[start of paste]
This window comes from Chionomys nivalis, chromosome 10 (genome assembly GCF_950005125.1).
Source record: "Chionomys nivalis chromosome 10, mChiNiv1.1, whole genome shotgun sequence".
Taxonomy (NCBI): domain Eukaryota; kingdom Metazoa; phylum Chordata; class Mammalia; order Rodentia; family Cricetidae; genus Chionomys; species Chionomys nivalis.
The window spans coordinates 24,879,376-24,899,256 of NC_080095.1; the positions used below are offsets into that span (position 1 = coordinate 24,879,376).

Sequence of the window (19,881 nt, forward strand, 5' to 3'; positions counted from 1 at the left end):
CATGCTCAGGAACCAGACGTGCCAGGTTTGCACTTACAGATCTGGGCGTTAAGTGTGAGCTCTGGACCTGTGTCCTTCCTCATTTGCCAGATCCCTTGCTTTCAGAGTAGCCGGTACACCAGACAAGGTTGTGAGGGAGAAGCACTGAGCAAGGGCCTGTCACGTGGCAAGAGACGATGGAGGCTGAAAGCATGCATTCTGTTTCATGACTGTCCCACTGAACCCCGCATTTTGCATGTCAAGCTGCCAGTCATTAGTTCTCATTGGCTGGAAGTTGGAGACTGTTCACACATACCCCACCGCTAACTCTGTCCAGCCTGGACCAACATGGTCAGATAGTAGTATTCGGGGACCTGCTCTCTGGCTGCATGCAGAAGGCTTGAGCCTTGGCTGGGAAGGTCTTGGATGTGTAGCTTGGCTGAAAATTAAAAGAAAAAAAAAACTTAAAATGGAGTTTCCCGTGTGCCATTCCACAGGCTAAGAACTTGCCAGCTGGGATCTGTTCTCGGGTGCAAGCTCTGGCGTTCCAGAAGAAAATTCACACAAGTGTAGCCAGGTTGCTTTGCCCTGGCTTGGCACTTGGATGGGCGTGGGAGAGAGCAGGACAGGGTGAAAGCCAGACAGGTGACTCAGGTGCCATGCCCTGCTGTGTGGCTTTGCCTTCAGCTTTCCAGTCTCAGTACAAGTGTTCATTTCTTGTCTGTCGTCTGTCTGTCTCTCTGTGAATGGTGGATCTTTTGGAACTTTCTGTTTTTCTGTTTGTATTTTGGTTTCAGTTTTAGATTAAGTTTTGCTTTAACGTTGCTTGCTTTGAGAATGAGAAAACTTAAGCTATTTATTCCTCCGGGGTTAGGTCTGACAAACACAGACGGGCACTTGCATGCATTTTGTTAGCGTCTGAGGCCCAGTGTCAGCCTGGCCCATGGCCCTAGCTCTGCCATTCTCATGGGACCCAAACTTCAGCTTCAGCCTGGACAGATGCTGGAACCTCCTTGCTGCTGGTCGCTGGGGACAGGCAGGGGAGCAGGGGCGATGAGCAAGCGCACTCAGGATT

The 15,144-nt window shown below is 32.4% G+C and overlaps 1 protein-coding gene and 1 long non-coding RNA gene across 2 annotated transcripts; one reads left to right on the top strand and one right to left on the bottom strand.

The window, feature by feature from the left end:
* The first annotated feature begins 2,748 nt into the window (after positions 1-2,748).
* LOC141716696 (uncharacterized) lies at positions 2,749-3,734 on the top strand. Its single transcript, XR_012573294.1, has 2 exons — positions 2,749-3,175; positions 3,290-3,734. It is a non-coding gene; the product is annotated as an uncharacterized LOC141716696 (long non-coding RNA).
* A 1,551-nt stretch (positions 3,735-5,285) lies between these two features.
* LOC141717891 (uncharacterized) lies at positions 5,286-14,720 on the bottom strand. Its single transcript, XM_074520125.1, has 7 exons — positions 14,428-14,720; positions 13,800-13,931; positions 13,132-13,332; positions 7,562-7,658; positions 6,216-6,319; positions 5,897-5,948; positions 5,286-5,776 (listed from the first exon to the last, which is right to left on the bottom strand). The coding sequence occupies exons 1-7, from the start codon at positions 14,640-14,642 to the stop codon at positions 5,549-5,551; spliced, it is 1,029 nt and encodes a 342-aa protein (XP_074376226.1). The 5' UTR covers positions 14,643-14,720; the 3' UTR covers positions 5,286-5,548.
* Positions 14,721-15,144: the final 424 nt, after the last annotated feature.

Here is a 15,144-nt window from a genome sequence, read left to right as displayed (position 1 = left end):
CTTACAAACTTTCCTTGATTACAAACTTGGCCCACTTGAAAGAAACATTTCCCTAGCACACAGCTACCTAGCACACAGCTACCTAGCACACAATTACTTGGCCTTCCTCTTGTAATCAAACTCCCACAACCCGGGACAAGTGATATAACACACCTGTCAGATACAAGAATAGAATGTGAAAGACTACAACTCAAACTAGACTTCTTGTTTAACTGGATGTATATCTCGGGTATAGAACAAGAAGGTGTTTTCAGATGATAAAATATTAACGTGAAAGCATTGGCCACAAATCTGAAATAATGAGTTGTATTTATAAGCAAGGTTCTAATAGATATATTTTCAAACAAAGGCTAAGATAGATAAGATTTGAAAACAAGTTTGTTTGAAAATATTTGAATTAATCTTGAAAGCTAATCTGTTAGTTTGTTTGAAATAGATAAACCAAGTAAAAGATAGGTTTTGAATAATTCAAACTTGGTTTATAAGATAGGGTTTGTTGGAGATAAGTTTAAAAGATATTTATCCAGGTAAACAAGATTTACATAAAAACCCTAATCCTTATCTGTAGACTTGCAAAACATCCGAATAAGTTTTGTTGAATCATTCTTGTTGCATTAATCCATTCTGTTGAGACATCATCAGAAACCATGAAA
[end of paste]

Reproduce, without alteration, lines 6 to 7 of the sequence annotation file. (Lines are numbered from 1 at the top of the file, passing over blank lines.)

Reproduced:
CATGCTCAGGAACCAGACGTGCCAGGTTTGCACTTACAGATCTGGGCGTTAAGTGTGAGCTCTGGACCTGTGTCCTTCCTCATTTGCCAGATCCCTTGCTTTCAGAGTAGCCGGTACACCAGACAAGGTTGTGAGGGAGAAGCACTGAGCAAGGGCCTGTCACGTGGCAAGAGACGATGGAGGCTGAAAGCATGCATTCTGTTTCATGACTGTCCCACTGAACCCCGCATTTTGCATGTCAAGCTGCCAGTCATTAGTTCTCATTGGCTGGAAGTTGGAGACTGTTCACACATACCCCACCGCTAACTCTGTCCAGCCTGGACCAACATGGTCAGATAGTAGTATTCGGGGACCTGCTCTCTGGCTGCATGCAGAAGGCTTGAGCCTTGGCTGGGAAGGTCTTGGATGTGTAGCTTGGCTGAAAATTAAAAGAAAAAAAAAACTTAAAATGGAGTTTCCCGTGTGCCATTCCACAGGCTAAGAACTTGCCAGCTGGGATCTGTTCTCGGGTGCAAGCTCTGGCGTTCCAGAAGAAAATTCACACAAGTGTAGCCAGGTTGCTTTGCCCTGGCTTGGCACTTGGATGGGCGTGGGAGAGAGCAGGACAGGGTGAAAGCCAGACAGGTGACTCAGGTGCCATGCCCTGCTGTGTGGCTTTGCCTTCAGCTTTCCAGTCTCAGTACAAGTGTTCATTTCTTGTCTGTCGTCTGTCTGTCTCTCTGTGAATGGTGGATCTTTTGGAACTTTCTGTTTTTCTGTTTGTATTTTGGTTTCAGTTTTAGATTAAGTTTTGCTTTAACGTTGCTTGCTTTGAGAATGAGAAAACTTAAGCTATTTATTCCTCCGGGGTTAGGTCTGACAAACACAGACGGGCACTTGCATGCATTTTGTTAGCGTCTGAGGCCCAGTGTCAGCCTGGCCCATGGCCCTAGCTCTGCCATTCTCATGGGACCCAAACTTCAGCTTCAGCCTGGACAGATGCTGGAACCTCCTTGCTGCTGGTCGCTGGGGACAGGCAGGGGAGCAGGGGCGATGAGCAAGCGCACTCAGGATT

The 15,144-nt window shown below is 32.4% G+C and overlaps 1 protein-coding gene and 1 long non-coding RNA gene across 2 annotated transcripts; one reads left to right on the top strand and one right to left on the bottom strand.